Conference: A Sustainable Countryside? Regulating New Techologies for Food Farming and Ecology
Our countryside faces major - and competing – challenges. These include the need to respond to climate change while also ensuring food security.
Climate change presents a major challenge to delivering a sustainable future for our countryside, and for sustaining viable rural communities in a ‘living’ countryside. The increasing use of new ‘clean’ technologies in energy production, and in the production of food (including biotechnology, cloning techniques and nanotechnology), is one response to this challenge. But as elements of climate change adaptation and mitigation policy, new technologies also themselves pose significant challenges for sustainable governance.
Implementing changes in farm-based energy production, and in arable and/or livestock production systems, presents multiple challenges for sustainable development. It also poses significant challenges for sustainable governance, including the need to accommodate within a vision of a ‘sustainable’ countryside the varied functions of modern ‘multi functional’ agriculture – food production, sustaining economically viable rural communities, and protecting biodiversity and landscapes.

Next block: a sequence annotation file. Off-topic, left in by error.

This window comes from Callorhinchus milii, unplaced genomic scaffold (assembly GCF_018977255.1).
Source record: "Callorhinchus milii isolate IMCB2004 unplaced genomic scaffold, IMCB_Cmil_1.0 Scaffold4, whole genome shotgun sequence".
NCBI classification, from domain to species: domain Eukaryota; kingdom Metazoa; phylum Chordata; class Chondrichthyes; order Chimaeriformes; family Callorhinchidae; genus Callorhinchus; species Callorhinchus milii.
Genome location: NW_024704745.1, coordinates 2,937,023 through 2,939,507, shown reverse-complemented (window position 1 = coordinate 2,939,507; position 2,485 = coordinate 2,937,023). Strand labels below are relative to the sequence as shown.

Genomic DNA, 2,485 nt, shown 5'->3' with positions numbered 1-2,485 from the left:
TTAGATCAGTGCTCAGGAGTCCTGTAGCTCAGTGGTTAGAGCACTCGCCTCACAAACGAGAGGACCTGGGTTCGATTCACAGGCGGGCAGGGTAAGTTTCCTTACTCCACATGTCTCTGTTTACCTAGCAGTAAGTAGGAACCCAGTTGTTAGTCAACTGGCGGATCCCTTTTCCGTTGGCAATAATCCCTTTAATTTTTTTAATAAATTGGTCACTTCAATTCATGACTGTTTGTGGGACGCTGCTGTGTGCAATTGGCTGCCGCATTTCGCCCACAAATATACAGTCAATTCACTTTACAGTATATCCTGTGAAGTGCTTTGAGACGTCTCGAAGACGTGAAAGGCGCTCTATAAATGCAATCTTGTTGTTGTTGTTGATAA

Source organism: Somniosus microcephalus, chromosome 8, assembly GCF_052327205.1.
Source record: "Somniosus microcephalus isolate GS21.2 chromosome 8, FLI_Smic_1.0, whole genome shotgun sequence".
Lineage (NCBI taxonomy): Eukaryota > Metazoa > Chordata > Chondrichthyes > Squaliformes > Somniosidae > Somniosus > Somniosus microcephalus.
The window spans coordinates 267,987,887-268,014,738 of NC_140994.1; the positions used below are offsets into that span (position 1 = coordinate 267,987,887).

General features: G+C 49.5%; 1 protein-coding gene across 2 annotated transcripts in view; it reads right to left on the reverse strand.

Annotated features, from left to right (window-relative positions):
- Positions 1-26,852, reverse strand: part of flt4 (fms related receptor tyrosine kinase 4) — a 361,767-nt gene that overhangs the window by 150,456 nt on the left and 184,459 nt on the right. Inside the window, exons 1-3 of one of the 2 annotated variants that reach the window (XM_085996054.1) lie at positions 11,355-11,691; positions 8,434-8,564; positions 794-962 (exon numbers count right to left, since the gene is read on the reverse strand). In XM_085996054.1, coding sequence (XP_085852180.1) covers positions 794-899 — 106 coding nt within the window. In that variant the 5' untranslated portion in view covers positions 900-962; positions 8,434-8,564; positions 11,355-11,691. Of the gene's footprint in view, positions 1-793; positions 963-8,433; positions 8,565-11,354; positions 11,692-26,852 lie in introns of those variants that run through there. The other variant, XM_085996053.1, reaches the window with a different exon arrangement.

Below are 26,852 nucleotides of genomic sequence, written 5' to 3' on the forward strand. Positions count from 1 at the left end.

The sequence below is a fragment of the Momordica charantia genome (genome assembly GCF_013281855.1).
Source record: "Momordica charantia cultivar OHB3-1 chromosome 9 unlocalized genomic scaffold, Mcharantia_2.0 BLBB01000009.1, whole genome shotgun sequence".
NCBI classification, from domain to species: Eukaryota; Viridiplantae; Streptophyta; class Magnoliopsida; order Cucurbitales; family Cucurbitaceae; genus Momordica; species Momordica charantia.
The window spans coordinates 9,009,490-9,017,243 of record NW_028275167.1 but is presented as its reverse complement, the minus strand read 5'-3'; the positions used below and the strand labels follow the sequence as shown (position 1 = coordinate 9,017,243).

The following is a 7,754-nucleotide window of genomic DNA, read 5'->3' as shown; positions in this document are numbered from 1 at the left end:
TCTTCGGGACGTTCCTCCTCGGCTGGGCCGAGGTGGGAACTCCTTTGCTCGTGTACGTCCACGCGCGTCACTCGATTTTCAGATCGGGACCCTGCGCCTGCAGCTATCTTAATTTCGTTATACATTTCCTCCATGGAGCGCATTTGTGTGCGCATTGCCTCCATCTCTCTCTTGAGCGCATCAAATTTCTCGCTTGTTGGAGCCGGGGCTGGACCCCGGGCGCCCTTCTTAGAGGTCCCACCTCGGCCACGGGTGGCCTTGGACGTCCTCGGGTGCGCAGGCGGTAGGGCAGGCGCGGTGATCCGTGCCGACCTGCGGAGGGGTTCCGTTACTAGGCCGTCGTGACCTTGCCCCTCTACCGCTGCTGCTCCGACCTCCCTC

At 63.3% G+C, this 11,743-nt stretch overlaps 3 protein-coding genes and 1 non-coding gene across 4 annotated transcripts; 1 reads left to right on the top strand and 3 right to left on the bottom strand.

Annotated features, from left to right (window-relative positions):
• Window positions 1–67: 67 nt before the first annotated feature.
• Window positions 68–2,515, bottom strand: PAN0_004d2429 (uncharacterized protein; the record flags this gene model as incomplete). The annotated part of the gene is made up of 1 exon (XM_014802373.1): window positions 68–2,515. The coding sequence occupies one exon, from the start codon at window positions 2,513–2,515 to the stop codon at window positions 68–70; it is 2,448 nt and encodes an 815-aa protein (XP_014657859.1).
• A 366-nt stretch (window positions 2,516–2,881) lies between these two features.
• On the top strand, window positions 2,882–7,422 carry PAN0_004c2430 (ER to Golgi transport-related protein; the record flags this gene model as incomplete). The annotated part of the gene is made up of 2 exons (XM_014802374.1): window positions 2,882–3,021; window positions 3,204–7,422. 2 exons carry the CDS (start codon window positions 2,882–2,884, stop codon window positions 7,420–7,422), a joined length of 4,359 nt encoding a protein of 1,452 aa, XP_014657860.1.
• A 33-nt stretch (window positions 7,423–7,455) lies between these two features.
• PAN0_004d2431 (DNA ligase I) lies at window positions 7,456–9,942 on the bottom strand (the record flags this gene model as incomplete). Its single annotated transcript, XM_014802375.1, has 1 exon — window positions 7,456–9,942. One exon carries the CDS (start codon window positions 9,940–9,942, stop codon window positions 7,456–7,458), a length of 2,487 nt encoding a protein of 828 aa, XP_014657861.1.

This one day conference will address important issues in developing – and then implementing – a vision for a ‘sustainable’ countryside and for sustainable rural communities.
Key note speakers will address several overarching themes. What is a ‘sustainable’ countryside? How do we balance the demands of making the changes in land use required by climate change adaptation and mitigation, while also ensuring food security? And how do we reconcile these objectives with the continuing protection of biodiversity and precious landscapes?
The three panel themes will address key challenges for the future regulation and governance of our countryside: (i) climate change policy and its implementation, (ii) new technologies in the energy sector, including farm-based energy production, and (iii) new technologies in food production.
The conference will conclude by addressing how these might be reconciled in an integrated policy framework for the future.